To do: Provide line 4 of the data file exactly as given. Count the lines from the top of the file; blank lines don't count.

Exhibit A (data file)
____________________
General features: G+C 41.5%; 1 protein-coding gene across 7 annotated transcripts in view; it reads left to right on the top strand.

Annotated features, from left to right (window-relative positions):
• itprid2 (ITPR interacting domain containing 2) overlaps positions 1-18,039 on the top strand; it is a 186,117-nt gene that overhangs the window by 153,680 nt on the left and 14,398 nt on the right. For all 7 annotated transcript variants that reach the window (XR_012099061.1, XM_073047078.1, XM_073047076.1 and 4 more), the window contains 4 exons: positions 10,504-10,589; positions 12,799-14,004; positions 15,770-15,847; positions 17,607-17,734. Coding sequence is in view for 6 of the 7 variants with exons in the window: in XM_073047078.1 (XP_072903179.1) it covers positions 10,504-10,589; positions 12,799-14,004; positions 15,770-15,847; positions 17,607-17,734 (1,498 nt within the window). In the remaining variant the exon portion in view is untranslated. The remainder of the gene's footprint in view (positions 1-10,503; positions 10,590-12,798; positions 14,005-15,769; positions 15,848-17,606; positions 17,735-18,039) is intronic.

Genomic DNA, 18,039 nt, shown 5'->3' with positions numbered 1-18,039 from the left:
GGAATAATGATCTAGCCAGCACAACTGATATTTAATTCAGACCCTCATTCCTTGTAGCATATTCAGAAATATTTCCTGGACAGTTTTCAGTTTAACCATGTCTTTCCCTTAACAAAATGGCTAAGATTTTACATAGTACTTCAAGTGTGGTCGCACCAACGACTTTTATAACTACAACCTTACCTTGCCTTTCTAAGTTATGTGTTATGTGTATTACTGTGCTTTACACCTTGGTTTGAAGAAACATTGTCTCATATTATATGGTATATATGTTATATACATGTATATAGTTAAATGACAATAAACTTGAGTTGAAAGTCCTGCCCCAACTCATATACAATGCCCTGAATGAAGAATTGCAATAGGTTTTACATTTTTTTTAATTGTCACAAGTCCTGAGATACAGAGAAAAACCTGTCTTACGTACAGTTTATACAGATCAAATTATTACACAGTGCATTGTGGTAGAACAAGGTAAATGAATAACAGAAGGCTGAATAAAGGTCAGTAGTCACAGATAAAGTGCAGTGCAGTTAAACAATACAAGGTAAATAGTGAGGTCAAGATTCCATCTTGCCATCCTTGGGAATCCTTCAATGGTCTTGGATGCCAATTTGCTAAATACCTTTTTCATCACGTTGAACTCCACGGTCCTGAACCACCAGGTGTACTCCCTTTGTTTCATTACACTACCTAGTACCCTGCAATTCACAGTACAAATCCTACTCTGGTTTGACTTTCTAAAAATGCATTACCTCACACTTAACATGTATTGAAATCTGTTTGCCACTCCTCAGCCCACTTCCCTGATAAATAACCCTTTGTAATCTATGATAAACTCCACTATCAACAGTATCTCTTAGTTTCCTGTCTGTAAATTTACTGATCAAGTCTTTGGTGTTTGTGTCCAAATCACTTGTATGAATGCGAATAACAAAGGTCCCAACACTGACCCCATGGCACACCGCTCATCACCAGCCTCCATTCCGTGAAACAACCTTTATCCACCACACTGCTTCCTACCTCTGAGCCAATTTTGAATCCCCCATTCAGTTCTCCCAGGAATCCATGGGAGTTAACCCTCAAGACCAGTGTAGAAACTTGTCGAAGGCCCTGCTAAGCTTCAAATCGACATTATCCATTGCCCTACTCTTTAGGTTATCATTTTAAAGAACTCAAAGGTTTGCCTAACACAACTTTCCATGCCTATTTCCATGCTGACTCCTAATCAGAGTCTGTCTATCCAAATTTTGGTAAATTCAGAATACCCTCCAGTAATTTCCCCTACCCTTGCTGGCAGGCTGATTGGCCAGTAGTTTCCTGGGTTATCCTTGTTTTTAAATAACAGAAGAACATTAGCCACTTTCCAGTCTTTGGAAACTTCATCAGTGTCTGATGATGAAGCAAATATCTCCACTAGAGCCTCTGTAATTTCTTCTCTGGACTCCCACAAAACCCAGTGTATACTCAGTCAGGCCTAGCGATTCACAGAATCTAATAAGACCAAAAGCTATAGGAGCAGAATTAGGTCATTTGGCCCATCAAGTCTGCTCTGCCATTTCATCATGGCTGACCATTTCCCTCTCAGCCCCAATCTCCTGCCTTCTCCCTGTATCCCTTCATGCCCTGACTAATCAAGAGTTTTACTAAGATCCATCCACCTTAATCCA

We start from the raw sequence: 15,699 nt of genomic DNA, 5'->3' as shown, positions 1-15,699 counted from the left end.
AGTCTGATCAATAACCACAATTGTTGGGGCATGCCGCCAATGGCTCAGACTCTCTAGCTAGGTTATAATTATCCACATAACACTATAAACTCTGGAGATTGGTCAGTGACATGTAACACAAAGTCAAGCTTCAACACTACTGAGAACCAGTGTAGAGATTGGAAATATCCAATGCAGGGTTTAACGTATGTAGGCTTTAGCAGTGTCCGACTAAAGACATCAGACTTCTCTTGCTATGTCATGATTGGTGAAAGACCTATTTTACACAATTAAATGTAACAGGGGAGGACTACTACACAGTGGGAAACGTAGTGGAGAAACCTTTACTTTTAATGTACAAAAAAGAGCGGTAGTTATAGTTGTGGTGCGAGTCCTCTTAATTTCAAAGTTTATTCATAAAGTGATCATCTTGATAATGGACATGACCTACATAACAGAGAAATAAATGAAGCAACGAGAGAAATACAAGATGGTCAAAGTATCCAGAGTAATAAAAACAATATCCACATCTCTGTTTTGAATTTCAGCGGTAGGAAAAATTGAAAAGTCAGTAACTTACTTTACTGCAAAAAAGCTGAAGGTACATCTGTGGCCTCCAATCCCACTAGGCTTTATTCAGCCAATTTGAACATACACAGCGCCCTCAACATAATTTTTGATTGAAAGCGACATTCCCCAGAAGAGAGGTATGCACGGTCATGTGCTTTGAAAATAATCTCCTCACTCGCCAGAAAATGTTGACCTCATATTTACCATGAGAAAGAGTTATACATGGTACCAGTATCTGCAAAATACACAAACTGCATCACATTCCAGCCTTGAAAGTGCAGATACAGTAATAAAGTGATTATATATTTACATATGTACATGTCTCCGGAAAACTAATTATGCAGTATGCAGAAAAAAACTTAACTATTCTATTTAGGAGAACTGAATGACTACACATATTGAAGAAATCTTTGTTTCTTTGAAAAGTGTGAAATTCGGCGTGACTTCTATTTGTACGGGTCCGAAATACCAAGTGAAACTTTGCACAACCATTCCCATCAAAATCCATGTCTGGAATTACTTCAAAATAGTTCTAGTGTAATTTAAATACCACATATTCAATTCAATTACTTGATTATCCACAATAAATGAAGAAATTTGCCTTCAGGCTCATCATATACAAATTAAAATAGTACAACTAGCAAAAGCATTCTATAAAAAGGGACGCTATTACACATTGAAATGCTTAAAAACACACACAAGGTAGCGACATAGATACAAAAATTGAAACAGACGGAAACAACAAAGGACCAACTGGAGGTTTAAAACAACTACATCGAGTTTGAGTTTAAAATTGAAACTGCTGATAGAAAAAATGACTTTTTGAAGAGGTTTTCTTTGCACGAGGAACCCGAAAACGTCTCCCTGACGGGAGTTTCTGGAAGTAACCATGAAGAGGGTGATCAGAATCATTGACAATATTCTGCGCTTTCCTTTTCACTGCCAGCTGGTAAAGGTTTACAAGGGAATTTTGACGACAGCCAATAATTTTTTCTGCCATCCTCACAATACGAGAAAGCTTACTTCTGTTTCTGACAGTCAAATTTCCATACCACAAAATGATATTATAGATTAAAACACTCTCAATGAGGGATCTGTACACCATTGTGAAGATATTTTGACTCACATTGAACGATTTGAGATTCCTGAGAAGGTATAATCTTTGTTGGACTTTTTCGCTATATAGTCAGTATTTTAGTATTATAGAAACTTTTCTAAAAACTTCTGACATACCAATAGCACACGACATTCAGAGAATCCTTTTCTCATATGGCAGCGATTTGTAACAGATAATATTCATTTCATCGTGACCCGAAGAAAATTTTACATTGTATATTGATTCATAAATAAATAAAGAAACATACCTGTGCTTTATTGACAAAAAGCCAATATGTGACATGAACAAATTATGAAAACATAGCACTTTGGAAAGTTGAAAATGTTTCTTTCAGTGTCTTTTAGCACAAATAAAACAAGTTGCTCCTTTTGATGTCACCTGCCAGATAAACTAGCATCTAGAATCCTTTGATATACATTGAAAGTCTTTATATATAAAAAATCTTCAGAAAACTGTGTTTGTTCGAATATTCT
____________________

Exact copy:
Genomic DNA, 18,039 nt, shown 5'->3' with positions numbered 1-18,039 from the left: